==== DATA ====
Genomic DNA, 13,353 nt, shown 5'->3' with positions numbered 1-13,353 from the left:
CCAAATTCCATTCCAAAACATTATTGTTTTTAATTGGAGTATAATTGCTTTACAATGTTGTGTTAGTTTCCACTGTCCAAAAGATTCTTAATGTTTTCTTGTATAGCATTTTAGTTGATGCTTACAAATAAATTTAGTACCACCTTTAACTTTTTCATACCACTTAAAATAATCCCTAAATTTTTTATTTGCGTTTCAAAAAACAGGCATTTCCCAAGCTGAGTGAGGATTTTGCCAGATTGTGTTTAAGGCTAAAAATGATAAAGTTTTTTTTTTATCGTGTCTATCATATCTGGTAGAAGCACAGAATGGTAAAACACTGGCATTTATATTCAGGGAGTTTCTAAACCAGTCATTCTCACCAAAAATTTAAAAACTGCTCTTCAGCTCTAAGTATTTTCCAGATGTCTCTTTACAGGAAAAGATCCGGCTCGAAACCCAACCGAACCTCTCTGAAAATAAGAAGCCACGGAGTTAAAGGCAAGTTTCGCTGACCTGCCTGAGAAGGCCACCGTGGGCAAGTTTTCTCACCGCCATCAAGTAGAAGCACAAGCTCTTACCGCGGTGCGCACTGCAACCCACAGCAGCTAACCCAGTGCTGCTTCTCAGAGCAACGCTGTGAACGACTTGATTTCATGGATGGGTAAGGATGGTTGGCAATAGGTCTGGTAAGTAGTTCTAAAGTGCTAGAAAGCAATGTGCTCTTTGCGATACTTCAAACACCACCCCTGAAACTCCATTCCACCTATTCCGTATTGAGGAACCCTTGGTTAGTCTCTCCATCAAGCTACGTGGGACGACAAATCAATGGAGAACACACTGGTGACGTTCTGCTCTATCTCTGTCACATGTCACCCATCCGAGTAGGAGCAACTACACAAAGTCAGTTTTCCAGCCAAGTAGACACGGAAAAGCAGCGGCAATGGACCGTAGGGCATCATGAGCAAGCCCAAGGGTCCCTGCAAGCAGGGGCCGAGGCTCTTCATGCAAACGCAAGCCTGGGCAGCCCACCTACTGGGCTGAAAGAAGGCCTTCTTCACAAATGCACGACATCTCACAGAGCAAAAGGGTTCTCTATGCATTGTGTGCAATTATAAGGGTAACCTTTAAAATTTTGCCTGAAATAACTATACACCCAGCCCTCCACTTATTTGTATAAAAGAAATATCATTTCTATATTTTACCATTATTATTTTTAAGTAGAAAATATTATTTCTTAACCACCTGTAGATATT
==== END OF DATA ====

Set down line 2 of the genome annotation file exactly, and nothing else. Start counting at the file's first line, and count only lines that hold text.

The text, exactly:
CCAAATTCCATTCCAAAACATTATTGTTTTTAATTGGAGTATAATTGCTTTACAATGTTGTGTTAGTTTCCACTGTCCAAAAGATTCTTAATGTTTTCTTGTATAGCATTTTAGTTGATGCTTACAAATAAATTTAGTACCACCTTTAACTTTTTCATACCACTTAAAATAATCCCTAAATTTTTTATTTGCGTTTCAAAAAACAGGCATTTCCCAAGCTGAGTGAGGATTTTGCCAGATTGTGTTTAAGGCTAAAAATGATAAAGTTTTTTTTTTATCGTGTCTATCATATCTGGTAGAAGCACAGAATGGTAAAACACTGGCATTTATATTCAGGGAGTTTCTAAACCAGTCATTCTCACCAAAAATTTAAAAACTGCTCTTCAGCTCTAAGTATTTTCCAGATGTCTCTTTACAGGAAAAGATCCGGCTCGAAACCCAACCGAACCTCTCTGAAAATAAGAAGCCACGGAGTTAAAGGCAAGTTTCGCTGACCTGCCTGAGAAGGCCACCGTGGGCAAGTTTTCTCACCGCCATCAAGTAGAAGCACAAGCTCTTACCGCGGTGCGCACTGCAACCCACAGCAGCTAACCCAGTGCTGCTTCTCAGAGCAACGCTGTGAACGACTTGATTTCATGGATGGGTAAGGATGGTTGGCAATAGGTCTGGTAAGTAGTTCTAAAGTGCTAGAAAGCAATGTGCTCTTTGCGATACTTCAAACACCACCCCTGAAACTCCATTCCACCTATTCCGTATTGAGGAACCCTTGGTTAGTCTCTCCATCAAGCTACGTGGGACGACAAATCAATGGAGAACACACTGGTGACGTTCTGCTCTATCTCTGTCACATGTCACCCATCCGAGTAGGAGCAACTACACAAAGTCAGTTTTCCAGCCAAGTAGACACGGAAAAGCAGCGGCAATGGACCGTAGGGCATCATGAGCAAGCCCAAGGGTCCCTGCAAGCAGGGGCCGAGGCTCTTCATGCAAACGCAAGCCTGGGCAGCCCACCTACTGGGCTGAAAGAAGGCCTTCTTCACAAATGCACGACATCTCACAGAGCAAAAGGGTTCTCTATGCATTGTGTGCAATTATAAGGGTAACCTTTAAAATTTTGCCTGAAATAACTATACACCCAGCCCTCCACTTATTTGTATAAAAGAAATATCATTTCTATATTTTACCATTATTATTTTTAAGTAGAAAATATTATTTCTTAACCACCTGTAGATATT